Sunday, 18 June 2017

Many Unhappy Returns

Roger May (James Bellamy)

I sometimes think that there is a marked sadistic streak in some of the Archers writers. Take Tuesday - it was Lynda’s 70th birthday, so we were expecting much in the way of pretension and pontificating. We had even been warned that James, Leone and Muppet would be turning up, which indeed they did. What we hadn’t been prepared for was the fact that James and Leone were at daggers drawn and she had changed the locks, effectively throwing him out of the house. The only reason they had come together was because they didn’t want to spoil Lynda’s big day and were putting on a united front.

Ha! That lasted about 10 minutes before yet another blazing row erupted, with Leone saying that she cannot believe that she ever found James attractive, while he says that he only hooked up with her out of pity and he’s going to stay in the Dower House. Leone bursts into tears and Lynda appeals (unsuccessfully) to them both to talk it through - think of the effect on little Muppet. What effect could this be? For starters, the poor little sod has two of the worst parents possible and he probably wouldn’t understand what’s going on anyway as, if he inherited all the brain cells from both parents, that would still only give him two. I have said in the past that it was lucky that James and Leone got together, as that means they only messed up two lives, instead of four and I stand by that.

When James is ensconced in the Dower House, he is a complete pain, telling Lilian that he’d like a full English breakfast, as he’s under a lot of stress. He also adds that Leone is very spoiled. Hello pot; meet kettle. Lilian suggests a sausage sandwich for lunch and James is aghast: “We’re not road menders, Ma” says the slimy creep, adding that he rather fancies some devilled kidneys. Oh yes, he also needs a lift into Borchester to buy some more clothes if he is going to stay (his car is in for repair).

The rift between James and Leone makes things difficult for the grandmothers and, when Lilian and Lynda meet outside the shop, wounding words are exchanged. Lilian says James has always been sensitive and Lynda retorts that, from what Leone says, exactly the opposite is true. Lilian describes Leone as “that hysterical girl,”, “a self-centred clothes horse” and “an emotionally incontinent harpy.” For her part, Lynda calls James “an over-privileged wastrel” and suggests that his character is down to a poor parenting. Lilian says that that is a subject on which Lynda is completely unqualified to comment, and the barb hits home, as Lynda describes it as “a low blow”. Be that as it may, I submit that all the insults about James and Leone were accurate, but they didn’t go halfway to describing the vapid, childish, selfish, completely off the wall nature of their characters. God only knows what Muppet is going to turn out like. I mean, I could have gone on for pages about the faults and imperfections of James and Leone, but I try to keep these blogs down to about 2,000 words and anyway, I do need to sleep every now and then.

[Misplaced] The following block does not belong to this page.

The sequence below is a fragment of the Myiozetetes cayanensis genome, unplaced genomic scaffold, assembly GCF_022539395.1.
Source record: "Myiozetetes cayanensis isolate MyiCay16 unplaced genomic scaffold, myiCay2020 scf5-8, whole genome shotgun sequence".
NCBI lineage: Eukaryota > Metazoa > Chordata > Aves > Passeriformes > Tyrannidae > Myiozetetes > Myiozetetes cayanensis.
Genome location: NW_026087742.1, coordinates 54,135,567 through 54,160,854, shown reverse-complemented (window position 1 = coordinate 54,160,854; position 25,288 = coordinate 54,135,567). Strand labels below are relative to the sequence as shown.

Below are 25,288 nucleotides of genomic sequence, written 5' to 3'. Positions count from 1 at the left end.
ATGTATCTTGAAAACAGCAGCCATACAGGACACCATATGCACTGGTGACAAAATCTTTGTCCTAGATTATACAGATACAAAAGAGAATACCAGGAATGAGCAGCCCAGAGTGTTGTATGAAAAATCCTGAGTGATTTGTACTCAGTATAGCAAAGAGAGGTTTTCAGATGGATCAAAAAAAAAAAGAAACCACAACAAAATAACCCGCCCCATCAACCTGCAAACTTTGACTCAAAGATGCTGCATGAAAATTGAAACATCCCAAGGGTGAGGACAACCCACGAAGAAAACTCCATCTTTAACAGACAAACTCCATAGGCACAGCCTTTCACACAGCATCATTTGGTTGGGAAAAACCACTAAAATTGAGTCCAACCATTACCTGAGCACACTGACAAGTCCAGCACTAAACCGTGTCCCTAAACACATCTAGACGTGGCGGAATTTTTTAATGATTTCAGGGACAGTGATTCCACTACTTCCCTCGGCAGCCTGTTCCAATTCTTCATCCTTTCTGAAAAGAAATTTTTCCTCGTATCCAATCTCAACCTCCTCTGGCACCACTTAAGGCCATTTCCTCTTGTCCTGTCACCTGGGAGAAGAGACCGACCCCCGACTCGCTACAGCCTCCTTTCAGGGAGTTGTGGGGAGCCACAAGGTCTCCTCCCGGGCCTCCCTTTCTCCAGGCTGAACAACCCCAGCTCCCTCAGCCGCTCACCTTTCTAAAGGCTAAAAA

Leone goes back to London (hooray!), taking Muppet with her, but James is hanging round the Dower House. On Friday, he demands that Lilian takes him to Felpersham to pick up his car, but she has AmSide business in the opposite direction. James (whose main talent seems to be exploiting other people) seizes on the fact that Justin hasn’t got any appointments right away and he can take him. Justin is not happy - even less so when Lilian backs him into a corner about giving James a lift. “You owe me!” he calls after Lilian as she goes for her meeting.

In Felpersham, Justin and James run into Matt and James immediately goes on the offensive - especially when Matt reveals that he’s got a Bentley. “So that’s where Ma’s money has gone, is it?” James shrieks, and accuses Matt of laying waste his (James’s) inheritance. Matt responds by saying that the only person who has fleeced Lilian is James, as “you’ve sponged off her all your life.” The unseemly row is ended by Justin, who tells James to sit in the car and tells Matt that his behaviour is unacceptable. “Have a bit of class” Justin tells him. I put it to you that, if Matt had any class, it would be Remedial.